Best tips I could give would be to try and be as unpredictable as possible. If your not constantly moving around and someone gets a beed on you, your good as dead cause they will be able to track you and eventually get that kill shot. Only pick fight that you have the advantage. For example, if some one is at the top of a stairs and I have no grenades, I'll leave them be an try to set up an ambush outside.
Biggest of all, stay calm, woo sah, so easy to see someone, panic and shot your load all over the wall. Drop into the school. Exposing yourself to combat environment over and over will only make you better. Yeah I am finding that I am lethal with a scope and some distance but put me in a shoot out in a room and I will win like 1 out of 50 of those battles.
Also you cant just blame your poor aiming, there are other factors at play like the guy wearing a level 3 helmet and vest is more likely to win in a fire fight if all you have is a level 1 vest and no helmet. I have started to learn to just take the game for what it is and you start having more fun, I try to avoid face to face close quater battles as much as I can but not much you can do at the start of games if people drop with you.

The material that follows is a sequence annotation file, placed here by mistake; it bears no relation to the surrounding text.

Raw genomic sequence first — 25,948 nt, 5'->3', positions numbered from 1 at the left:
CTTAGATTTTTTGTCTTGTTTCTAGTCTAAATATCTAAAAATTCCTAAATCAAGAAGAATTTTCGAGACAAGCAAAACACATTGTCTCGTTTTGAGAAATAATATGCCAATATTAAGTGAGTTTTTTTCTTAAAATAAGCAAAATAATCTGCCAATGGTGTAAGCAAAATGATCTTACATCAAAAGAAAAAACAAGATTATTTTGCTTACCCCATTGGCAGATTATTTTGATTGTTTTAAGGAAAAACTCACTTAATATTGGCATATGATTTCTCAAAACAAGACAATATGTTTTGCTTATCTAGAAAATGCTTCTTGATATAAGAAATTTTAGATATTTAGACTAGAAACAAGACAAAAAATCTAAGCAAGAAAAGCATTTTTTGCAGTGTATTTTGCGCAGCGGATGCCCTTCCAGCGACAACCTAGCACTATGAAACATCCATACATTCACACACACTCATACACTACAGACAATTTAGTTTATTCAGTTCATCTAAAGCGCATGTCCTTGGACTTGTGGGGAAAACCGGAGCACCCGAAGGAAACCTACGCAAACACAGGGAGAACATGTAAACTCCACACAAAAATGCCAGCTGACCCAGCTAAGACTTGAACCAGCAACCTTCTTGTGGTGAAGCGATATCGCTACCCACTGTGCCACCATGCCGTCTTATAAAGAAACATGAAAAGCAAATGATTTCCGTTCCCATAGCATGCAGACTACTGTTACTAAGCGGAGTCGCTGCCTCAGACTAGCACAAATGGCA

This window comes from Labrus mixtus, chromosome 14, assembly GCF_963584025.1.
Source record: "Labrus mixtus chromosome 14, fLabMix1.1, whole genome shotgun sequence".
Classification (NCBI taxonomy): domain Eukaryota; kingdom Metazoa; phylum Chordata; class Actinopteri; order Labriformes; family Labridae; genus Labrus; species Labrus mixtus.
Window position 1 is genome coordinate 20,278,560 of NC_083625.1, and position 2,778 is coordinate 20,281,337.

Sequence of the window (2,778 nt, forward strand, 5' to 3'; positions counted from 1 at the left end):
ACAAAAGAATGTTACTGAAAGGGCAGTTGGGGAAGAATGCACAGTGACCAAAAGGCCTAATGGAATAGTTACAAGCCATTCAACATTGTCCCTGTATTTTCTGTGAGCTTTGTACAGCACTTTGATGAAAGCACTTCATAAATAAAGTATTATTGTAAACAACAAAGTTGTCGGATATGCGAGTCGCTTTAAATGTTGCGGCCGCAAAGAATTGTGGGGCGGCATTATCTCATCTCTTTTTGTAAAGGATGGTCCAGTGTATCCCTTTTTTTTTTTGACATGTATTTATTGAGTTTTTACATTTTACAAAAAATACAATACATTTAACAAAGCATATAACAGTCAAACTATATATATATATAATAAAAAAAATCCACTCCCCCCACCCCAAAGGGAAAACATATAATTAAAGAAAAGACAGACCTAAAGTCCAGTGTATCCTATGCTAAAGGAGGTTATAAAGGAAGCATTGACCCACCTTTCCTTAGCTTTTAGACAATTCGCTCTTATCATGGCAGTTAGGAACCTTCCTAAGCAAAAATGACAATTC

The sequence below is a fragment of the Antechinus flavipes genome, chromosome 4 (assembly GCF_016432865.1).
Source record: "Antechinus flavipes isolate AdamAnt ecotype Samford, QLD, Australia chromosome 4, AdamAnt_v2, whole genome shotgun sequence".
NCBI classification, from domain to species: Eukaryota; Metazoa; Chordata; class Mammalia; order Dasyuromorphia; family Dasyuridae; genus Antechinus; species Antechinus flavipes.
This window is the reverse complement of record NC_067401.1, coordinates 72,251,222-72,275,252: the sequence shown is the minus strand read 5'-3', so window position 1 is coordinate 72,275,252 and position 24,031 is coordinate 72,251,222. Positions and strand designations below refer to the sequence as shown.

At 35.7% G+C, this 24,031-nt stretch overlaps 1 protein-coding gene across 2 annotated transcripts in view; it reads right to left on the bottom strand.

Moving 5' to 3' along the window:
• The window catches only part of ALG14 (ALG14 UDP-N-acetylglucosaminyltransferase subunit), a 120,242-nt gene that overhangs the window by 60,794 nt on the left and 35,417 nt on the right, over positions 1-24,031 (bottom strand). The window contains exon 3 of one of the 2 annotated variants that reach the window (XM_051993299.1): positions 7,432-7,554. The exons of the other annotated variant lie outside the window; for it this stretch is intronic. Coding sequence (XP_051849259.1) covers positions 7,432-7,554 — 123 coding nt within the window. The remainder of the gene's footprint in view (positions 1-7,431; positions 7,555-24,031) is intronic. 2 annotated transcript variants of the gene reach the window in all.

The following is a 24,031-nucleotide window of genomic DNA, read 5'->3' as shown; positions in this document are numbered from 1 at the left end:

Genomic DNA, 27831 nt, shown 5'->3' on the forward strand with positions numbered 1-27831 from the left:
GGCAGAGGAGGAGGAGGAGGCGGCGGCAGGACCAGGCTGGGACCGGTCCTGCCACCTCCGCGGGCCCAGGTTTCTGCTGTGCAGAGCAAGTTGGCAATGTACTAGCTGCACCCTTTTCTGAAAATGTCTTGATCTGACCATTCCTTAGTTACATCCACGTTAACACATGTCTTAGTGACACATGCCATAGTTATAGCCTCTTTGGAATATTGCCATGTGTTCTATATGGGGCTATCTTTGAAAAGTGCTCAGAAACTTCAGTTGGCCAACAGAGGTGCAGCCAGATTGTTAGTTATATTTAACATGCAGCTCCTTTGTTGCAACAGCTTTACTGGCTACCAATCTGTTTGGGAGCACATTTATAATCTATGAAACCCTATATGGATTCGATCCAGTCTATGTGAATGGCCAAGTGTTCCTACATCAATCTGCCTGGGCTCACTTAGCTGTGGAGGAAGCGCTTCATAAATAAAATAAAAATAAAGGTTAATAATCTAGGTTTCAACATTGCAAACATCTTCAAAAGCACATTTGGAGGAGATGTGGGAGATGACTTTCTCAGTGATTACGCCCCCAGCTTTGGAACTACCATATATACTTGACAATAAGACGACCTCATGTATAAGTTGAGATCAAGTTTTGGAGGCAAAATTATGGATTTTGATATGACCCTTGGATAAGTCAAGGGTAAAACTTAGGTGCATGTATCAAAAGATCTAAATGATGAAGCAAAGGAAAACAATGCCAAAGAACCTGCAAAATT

Honestly, in the close range battles, I've potatoed several with m16's and scars, yet done pretty well with shotguns. I dunno, I guess maybe it's the spread plus power, so as long as I get one hit to land even partially But I actually will try to keep a shotgun any time I'm working buildings or urban areas Only to switch it out just before heading to an open field.
Then is just a matter of experience, in this game knowing how to shoot is not enough. You'll need to learn how to assess position, timing to engage and environmental awareness. I find myself hitting the ADS more than I should. It's gotten me killed more times than not. I've changed my sensitivity quite a bit to get a better feel while ADS and hip firing. For me, it's like my Golf game.
I can't drive crazy distances, but give me an Iron, I can be on the green in 2. But my game goes to shit on the green because I can't putt worth a damn.
This type of holster dispenses with the traditional thumb break for a rotating hood that must be pushed down and then forward. They won those fights through superior firepower and technical prowess in war. I have messed with sensitivity settings and I can hit people m away with ease but as soon as someone is shooting it out with me. I got a chicken dinner once but I think that was more luck then skill. Bluehole has to fix it for the most part.
But I'll tell you what, I can dominate in a mean game of putt putt. I agree with most in here saying to practice. The point of the game is to be number one, however you get there doesn't matter. Work on your weapon skills by dropping into heavy areas like School, Mylta, Military or one of the cities.